Earth Imaging Journal: Remote Sensing, Satellite Images, Satellite Imagery
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A DigitalGlobe false-color image shows post-storm flooding around Vermont’s Killington Lodge. False color imagery renders vegetation an intense red color.

Image courtesy of DigitalGlobe

Hurricane Irene in its early stages is photographed by astronauts on the International Space Station.

Image courtesy of NASA.

By 8 a.m. Eastern Daylight Time (EDT) on Aug. 24, 2011, Hurricane Irene had become a Category 3 storm with sustained winds of 100 knots (about 115 miles per hour). The Tropical Rainfall Measuring Mission (TRMM) satellite took this image of the storm at 11:42 a.m. EDT, as Irene was passing over Crooked Island in the southeast Bahamas.

TRMM is a joint mission between NASA and the Japanese Aerospace Exploration Agency. Images produced by Hal Pierce. Caption by Steve Lang and Hal Pierce.

As Hurricane Irene rumbled through the Atlantic Ocean, it required fuel to sustain itself. Warm water is the main fuel, and there is plenty of it right now, as there usually is this time of year. The map above shows sea surface temperatures in the Atlantic Ocean, Gulf of Mexico and the Caribbean Sea on Aug. 23, 2011.

NASA Earth Observatory image by Jesse Allen, using merged AMSR-E/MODIS data processed and provided by Chelle Gentemann and Frank Wentz, Remote Sensing Systems. Caption by Michael Carlowicz.

As Hurricane Irene continued to strengthen, its shape became more defined. In this image, taken by the GOES satellite at 2:55 p.m. Eastern Daylight Time on Aug. 24, 2011, Irene has a distinct eye. The clouds spiraling around the center are becoming more compact, and the storm is more circular than in previous days. The image also shows how large Irene has become, measuring several hundred kilometers across.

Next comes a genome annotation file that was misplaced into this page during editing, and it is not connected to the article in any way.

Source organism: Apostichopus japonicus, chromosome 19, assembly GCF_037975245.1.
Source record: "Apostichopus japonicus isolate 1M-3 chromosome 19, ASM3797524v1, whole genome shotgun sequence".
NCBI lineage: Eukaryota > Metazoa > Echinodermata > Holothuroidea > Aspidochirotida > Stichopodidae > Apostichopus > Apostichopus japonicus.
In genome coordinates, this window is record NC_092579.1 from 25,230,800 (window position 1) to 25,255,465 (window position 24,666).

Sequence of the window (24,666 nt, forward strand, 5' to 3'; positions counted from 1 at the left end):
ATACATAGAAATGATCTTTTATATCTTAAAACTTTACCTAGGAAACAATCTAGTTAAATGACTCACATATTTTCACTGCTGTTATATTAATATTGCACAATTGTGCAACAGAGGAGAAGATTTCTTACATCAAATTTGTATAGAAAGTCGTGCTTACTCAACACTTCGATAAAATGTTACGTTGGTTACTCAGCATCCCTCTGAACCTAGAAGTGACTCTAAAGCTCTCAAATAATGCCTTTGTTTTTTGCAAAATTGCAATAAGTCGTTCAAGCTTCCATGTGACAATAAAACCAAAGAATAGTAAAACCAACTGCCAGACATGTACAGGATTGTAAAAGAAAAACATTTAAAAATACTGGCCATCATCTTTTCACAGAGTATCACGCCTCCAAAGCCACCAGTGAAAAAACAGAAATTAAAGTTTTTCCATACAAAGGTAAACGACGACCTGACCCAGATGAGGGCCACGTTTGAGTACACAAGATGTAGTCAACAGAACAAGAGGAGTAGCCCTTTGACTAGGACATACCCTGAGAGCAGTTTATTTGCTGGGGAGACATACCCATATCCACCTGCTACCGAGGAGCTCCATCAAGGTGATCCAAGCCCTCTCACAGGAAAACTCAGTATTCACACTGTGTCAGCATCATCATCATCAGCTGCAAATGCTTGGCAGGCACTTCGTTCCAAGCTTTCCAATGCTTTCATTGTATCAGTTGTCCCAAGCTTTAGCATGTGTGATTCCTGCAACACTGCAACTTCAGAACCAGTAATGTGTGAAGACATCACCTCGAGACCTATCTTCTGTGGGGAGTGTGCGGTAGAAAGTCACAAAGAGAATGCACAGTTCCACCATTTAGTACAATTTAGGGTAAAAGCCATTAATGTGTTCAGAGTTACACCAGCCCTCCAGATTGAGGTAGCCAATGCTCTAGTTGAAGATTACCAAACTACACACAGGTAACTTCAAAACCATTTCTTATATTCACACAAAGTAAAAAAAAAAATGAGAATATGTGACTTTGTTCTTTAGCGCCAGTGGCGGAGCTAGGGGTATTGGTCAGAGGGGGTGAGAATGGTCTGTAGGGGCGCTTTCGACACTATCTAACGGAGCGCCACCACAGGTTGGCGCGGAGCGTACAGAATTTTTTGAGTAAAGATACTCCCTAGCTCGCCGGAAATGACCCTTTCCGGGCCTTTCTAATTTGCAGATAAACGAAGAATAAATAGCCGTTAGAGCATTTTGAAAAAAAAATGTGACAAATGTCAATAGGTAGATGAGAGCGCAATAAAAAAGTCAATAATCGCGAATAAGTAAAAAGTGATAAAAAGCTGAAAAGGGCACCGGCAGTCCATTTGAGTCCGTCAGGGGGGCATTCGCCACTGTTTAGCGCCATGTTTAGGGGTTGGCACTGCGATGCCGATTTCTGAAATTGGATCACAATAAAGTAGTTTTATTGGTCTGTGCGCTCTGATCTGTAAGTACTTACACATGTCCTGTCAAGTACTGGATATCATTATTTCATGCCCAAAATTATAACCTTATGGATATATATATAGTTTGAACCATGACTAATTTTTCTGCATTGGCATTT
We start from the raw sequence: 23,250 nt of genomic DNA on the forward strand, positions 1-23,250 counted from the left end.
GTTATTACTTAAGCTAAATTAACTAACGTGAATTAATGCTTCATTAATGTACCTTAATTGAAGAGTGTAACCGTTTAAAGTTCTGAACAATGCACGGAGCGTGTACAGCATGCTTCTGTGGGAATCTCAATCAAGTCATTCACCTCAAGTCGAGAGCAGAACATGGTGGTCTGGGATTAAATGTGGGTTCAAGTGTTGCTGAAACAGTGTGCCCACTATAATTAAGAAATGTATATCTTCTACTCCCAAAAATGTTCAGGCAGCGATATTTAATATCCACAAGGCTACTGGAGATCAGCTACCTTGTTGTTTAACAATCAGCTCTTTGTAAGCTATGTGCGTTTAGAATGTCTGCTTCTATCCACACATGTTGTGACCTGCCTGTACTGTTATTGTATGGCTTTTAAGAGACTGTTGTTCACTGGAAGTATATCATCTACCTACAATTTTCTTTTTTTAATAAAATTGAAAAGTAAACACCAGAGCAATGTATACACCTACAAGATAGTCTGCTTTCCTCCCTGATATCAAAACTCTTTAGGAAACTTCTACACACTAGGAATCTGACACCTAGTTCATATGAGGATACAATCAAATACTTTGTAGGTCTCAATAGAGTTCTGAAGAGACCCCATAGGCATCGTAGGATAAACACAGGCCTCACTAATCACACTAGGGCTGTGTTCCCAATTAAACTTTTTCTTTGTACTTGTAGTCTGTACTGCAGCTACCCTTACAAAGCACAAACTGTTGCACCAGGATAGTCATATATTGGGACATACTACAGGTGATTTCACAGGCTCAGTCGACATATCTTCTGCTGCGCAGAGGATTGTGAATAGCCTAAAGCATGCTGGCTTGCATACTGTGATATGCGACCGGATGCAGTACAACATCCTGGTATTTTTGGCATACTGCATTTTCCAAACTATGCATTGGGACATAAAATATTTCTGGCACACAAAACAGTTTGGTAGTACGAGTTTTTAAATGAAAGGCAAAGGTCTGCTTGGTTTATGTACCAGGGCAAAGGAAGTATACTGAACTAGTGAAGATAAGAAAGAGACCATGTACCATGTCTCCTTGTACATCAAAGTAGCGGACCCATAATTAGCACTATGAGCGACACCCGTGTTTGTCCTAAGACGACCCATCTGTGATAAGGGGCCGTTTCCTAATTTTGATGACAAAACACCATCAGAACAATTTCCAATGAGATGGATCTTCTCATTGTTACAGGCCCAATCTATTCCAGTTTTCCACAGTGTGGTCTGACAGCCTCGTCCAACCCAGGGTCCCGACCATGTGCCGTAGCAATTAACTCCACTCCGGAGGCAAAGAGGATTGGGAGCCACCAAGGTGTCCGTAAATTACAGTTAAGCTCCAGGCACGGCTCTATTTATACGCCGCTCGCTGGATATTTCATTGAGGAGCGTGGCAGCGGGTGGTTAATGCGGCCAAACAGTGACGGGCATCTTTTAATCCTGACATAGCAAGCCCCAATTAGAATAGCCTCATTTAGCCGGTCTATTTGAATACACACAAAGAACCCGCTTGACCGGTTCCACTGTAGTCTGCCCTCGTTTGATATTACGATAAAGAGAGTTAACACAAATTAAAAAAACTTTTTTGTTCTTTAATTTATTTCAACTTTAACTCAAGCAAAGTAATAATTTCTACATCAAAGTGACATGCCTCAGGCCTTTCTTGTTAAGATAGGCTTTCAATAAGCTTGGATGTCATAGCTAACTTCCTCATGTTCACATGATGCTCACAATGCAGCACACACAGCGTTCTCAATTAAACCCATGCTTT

NASA image courtesy the GOES Project Science team. Caption by Holli Riebeek.

Flood waters from Hurricane Irene sliced through portions of Highway 12 on North Carolina’s Hatteras Island. Highway 12, which extends along the Outer Banks, is the only road connecting Hatteras Island to the mainland. At Pea Island National Wildlife Refuge, water and shifting sand damaged the highway in multiple locations. This aerial photo, acquired by NOAA on Aug. 28, 2011, is part of a larger project to assess damage from Hurricane Irene along the U.S. East Coast.

Image courtesy of the NOAA Hurricane Irene Project. Caption by Michon Scott.

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